Puntiive damages reform is a top priority of business leaders in Missouri, the state Chamber of Commerce has said.
The chamber is supporting the refiling of legislation that includes separating the decision over whether to award punitive damages from any compensatory damages decided by on by a jury. A bill was introduced by Sen. Bill White in the last session of the Missouri General Assembly.
"Punitive damages reform will be a top priority for the Missouri Chamber in 2020," Matt Panik, the chamber's vice president of governmental affairs, told the St. Louis Record.
"We supported Sen. White’s legislation last year because it provided greater clarity for how and when punitive damages may be awarded."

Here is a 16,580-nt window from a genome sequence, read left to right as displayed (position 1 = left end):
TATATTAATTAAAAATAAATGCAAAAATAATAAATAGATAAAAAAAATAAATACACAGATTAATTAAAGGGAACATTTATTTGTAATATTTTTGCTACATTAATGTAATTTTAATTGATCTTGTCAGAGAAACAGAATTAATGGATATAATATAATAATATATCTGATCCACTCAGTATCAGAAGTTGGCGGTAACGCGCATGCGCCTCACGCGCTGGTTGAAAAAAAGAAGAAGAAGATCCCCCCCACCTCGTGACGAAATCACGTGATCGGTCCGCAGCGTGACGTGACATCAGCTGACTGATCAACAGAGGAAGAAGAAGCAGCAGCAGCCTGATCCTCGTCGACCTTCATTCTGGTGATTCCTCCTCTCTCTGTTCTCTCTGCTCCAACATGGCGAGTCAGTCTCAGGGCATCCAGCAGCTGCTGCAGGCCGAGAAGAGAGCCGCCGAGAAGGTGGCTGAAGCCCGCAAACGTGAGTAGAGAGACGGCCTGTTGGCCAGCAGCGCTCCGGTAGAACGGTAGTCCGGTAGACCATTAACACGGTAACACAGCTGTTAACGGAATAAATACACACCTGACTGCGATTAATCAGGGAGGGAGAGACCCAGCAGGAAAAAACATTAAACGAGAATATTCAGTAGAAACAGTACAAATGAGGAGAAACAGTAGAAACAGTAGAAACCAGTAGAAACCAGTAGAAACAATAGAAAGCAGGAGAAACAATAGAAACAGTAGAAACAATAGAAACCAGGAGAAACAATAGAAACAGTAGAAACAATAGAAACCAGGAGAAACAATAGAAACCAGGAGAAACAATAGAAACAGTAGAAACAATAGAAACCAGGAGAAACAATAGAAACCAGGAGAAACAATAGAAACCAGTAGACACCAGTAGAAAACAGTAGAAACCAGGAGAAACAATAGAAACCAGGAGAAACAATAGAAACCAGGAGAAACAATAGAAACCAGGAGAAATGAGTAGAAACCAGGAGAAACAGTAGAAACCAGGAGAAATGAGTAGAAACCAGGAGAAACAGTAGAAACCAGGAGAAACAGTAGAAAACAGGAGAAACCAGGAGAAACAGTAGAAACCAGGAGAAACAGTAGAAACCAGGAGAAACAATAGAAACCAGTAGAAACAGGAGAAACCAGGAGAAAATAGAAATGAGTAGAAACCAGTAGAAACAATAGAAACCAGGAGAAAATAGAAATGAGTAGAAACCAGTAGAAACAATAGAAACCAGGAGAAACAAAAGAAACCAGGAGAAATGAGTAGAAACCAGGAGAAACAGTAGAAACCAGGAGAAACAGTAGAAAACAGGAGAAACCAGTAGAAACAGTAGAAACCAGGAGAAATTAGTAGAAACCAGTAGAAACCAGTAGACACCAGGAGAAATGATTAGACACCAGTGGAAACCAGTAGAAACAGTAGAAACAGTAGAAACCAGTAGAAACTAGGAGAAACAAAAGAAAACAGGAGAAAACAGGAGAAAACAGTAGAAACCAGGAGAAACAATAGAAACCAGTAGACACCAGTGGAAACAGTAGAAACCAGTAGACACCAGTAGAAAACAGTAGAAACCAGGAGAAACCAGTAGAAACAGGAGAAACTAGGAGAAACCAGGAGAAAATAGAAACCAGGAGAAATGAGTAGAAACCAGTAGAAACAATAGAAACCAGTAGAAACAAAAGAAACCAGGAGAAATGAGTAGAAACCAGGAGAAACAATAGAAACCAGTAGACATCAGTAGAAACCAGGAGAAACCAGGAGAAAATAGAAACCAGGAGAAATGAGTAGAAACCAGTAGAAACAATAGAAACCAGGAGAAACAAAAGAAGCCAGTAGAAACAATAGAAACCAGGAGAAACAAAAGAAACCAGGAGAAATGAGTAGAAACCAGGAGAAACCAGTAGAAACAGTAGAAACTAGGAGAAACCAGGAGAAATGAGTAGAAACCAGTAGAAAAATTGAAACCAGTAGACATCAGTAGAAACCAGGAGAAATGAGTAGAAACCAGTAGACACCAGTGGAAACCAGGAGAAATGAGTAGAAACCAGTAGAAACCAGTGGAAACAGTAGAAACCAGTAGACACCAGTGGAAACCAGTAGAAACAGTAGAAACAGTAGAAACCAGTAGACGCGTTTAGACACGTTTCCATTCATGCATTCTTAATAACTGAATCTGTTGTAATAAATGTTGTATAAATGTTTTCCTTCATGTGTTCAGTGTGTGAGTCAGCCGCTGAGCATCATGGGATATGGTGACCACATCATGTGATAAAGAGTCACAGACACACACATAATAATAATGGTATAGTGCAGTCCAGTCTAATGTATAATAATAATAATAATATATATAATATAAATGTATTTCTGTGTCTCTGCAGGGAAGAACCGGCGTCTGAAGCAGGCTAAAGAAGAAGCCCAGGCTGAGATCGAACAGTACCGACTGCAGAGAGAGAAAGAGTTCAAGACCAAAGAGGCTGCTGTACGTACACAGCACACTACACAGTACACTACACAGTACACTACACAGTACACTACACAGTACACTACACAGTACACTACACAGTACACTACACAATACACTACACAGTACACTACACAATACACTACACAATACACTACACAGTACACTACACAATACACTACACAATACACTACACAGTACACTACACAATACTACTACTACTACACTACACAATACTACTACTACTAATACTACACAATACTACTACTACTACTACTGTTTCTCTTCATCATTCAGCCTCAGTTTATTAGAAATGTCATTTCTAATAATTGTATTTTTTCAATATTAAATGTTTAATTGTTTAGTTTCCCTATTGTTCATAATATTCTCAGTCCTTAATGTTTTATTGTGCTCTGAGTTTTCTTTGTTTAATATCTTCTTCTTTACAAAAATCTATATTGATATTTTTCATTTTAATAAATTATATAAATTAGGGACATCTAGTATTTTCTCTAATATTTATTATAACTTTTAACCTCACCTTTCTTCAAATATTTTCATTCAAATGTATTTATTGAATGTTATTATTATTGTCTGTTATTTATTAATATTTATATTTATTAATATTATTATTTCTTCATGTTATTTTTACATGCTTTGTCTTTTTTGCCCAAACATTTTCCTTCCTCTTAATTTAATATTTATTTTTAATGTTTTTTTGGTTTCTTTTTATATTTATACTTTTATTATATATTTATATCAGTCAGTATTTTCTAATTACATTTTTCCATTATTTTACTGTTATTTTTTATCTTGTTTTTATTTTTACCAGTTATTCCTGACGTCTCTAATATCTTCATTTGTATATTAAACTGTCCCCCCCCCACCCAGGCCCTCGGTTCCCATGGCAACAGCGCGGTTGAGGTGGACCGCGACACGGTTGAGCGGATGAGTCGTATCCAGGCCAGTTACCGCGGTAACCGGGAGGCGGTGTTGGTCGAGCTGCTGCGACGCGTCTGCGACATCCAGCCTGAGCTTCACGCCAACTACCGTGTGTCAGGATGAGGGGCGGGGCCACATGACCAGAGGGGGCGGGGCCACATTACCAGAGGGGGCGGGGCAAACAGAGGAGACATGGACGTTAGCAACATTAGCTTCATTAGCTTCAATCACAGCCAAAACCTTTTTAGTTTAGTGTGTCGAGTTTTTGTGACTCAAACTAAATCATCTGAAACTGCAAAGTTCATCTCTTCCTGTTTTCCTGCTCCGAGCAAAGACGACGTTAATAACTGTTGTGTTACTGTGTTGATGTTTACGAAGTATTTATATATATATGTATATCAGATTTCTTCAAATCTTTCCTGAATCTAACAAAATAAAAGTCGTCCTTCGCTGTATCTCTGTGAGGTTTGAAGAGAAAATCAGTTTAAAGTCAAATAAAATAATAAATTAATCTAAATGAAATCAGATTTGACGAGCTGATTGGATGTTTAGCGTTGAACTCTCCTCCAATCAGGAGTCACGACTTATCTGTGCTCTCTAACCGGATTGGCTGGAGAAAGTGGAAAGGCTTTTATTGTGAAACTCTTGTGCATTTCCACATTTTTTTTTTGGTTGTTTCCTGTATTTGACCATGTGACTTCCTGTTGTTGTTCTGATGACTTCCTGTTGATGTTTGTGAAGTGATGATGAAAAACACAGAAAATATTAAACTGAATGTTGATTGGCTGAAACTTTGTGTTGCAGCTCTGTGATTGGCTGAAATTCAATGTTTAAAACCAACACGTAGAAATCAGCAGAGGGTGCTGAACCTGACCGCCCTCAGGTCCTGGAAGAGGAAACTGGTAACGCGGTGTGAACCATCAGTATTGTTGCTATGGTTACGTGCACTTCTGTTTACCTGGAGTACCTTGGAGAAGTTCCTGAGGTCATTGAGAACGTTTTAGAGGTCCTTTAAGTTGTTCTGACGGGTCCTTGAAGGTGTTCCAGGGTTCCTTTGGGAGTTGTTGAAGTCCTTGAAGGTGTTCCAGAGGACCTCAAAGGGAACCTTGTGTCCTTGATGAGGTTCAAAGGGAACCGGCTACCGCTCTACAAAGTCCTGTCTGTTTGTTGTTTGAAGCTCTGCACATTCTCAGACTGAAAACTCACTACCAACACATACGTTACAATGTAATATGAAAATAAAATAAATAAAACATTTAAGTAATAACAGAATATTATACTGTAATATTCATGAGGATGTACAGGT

Panik added, "The changes in the legislation, including allowing the jury to first focus on compensatory damages, and then punitive damages later in trial, add fairness to the system.
SB 65, which was placed and remained on the senate's informal calendar when the legislative session ended, states that punitive damages can only be awarded if there is "clear and convincing evidence" of intentional harm or that the defendant "acted with a deliberate and flagrant disregard for the safety of others."
Further, the claim for punitive damages will not be allowed in any initial complaint and can be added only as a motion, supported by evidence, ahead of a final pre-trial conference or trial date.
Under the bill, any pleading for punitive damages can only be filed after the court decides whether a particular standard has been met.
It will also be up to the court to decide whether a jury should consider whether punitive damages should be awarded after actual damages are awarded.